Specialized software from Microsoft, called Photosynth, attempts to recreate three-dimensional space by linking together overlapping photographs. I've tried to use this software to help provide a better idea of what it's like to visit a largely intact rock painting gallery. (Note: There are 73 photos incorporated into the 'photosynth' so, depending on your connection speed, be patient and wait for images to snap into full resolution.)

When some people look at rock paintings, they're tempted to think they're looking at something primitive - that half-naked aborigines struck with the first glimmerings of consciousness set about recording their first abstract thoughts - as if it was the apex of their civilization...

A mask from the Portland Art museum composited onto a picture of the interior of Chief Lelooska's long  house.

...but that's a mistake.'s a dumpster

It's kind of like discovering a graffiti covered dumpster and assuming it was done by Picasso - although, you never know.

Detail of Rock Shelter wall incorporating d-stretch* enhancements and assembled as an animated GIF file.

The artifacts of Native American cultures preserved in the Portland Art Museum testify to the fact that they had sophisticated artists just like we do. While some surviving rock paintings divulge the craftsmanship of their creators, many seem to have more utilitarian functions. Perhaps they act as signatures or attendance marks, or perhaps they serve to record events or tally them.

Detail of Rock Shelter wall incorporating d-stretch* enhancements and assembled as an animated GIF file.

Some panels appear to tell stories and include a rich vocabulary of visual symbols.

Detail of Rock Shelter wall incorporating d-stretch* enhancements and assembled as an animated GIF file.

Detail of Rock Shelter wall incorporating d-stretch* enhancements and assembled as an animated GIF file.

And some paintings, collaborative works visited again and again over time, seem to transcend the mere recording of earthly things ...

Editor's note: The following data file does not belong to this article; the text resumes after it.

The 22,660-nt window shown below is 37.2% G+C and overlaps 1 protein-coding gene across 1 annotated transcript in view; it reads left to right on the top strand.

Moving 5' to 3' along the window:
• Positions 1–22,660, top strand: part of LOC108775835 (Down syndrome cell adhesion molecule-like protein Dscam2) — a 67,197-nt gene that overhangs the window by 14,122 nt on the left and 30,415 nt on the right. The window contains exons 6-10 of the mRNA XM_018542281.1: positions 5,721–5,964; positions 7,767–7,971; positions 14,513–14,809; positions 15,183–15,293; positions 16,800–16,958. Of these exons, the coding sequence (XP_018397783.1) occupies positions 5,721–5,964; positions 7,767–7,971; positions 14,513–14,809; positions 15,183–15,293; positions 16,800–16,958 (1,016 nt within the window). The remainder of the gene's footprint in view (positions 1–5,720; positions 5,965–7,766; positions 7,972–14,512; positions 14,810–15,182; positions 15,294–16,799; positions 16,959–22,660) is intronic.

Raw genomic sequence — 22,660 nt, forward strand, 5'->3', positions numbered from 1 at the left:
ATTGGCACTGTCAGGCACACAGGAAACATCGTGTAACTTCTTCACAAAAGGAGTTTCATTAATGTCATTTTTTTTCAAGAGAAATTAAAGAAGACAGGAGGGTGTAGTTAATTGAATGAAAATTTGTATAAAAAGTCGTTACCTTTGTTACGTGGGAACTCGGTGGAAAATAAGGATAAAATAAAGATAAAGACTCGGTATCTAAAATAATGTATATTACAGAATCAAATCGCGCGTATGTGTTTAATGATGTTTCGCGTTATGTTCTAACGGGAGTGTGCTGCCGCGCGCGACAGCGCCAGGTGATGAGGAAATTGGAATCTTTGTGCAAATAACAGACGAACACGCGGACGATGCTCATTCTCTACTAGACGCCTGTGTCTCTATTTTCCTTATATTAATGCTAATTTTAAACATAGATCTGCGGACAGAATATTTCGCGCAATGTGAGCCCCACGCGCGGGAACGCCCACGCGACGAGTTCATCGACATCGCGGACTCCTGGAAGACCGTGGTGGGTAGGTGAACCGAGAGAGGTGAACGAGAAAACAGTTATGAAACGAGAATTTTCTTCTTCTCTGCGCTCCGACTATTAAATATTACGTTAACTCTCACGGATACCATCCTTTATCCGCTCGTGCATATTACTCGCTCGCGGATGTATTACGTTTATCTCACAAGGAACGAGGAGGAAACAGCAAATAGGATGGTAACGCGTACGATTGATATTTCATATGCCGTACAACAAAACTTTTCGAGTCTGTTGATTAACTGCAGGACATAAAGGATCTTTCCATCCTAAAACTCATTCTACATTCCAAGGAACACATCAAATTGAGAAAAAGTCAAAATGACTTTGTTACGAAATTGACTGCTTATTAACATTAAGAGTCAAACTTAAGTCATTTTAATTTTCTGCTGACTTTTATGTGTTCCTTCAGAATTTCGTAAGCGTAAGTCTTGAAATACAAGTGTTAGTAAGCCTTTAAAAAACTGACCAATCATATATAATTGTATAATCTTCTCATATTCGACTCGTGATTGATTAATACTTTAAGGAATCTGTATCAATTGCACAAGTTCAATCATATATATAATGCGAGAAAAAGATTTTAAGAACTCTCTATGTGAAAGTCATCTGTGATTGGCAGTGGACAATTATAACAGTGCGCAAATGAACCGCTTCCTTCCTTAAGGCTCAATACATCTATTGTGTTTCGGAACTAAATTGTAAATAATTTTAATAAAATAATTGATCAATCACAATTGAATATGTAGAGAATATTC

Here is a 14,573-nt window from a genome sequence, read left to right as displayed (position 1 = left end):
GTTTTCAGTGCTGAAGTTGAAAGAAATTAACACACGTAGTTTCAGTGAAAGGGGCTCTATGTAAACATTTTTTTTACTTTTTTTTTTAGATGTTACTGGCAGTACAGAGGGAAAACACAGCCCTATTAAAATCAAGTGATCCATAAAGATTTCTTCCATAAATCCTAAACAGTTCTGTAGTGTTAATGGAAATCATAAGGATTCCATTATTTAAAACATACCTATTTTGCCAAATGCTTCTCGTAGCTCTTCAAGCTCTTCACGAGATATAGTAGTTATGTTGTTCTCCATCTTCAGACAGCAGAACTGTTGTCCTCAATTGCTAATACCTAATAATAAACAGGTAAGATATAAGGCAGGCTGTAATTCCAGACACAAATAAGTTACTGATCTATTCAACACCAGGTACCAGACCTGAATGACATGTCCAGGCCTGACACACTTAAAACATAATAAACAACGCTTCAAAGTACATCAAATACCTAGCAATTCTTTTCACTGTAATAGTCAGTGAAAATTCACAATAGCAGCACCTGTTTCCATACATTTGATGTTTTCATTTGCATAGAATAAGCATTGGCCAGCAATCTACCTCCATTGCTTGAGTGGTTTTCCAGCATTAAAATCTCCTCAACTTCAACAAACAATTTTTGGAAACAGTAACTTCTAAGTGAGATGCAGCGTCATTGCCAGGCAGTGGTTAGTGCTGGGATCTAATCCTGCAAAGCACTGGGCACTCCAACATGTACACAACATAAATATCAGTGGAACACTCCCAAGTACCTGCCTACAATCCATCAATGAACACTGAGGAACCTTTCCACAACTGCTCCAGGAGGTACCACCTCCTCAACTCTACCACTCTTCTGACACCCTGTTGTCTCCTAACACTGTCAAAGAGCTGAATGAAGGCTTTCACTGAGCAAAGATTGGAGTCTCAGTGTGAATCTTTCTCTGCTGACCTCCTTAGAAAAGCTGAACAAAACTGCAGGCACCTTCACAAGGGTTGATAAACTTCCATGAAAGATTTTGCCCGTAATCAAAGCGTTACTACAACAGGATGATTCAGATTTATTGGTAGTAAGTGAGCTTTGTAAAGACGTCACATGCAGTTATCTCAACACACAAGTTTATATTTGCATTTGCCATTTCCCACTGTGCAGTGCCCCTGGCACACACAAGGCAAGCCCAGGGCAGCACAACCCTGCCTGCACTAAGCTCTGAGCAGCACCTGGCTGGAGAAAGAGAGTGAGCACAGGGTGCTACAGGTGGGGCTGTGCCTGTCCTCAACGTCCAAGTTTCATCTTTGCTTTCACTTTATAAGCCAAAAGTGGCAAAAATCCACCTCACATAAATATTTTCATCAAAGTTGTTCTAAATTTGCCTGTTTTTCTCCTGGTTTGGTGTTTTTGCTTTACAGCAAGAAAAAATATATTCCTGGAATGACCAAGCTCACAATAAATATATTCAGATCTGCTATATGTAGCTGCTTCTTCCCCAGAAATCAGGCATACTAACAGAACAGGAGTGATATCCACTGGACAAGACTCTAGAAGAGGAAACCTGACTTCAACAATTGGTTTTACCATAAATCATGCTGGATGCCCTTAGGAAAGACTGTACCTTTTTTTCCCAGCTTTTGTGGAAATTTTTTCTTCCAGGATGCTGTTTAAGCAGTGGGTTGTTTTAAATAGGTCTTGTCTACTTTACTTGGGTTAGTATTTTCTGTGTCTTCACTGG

Vandalism of petroglyphs at Sherer Falls

Unfortunately, there are some who have come to the conclusion that the most important thing you can give a starving person is not art or bread so much as it is beer.

Detail of vandalized petroglyph at Sherer Falls

And the remaining rock art suffers because of them.

Vandalism of rock paintings at picture canyon

Even the Earth and Time itself seem anxious to erase the lessons our species has wrested from nature. Erosion, moisture, ice, heat, mineral leeching, fire, abrasion from plants - it all chips away at our most timeless recordings.

Before and after wildfire pictures. The artwork seems mostly intact. Changes in color are likely attributable to the difference between sunny and overcast skies as well as time of day.

I can't help but think that there are important messages preserved in these paintings - warnings and signs from people who faced the end of their world. So I visit them when I can, and try to collect more context...

...and pictures.

*Dstretch,  is a specialized plugin for a graphics program called ImageJ. It allows for the enhancement of rock art images through...magic I guess...and seems particularly clever at picking out red pigments on rock. It can do much more, but there is a learning curve. It was written by Jon Harman and can be obtained here:


ImageJ can be acquired here: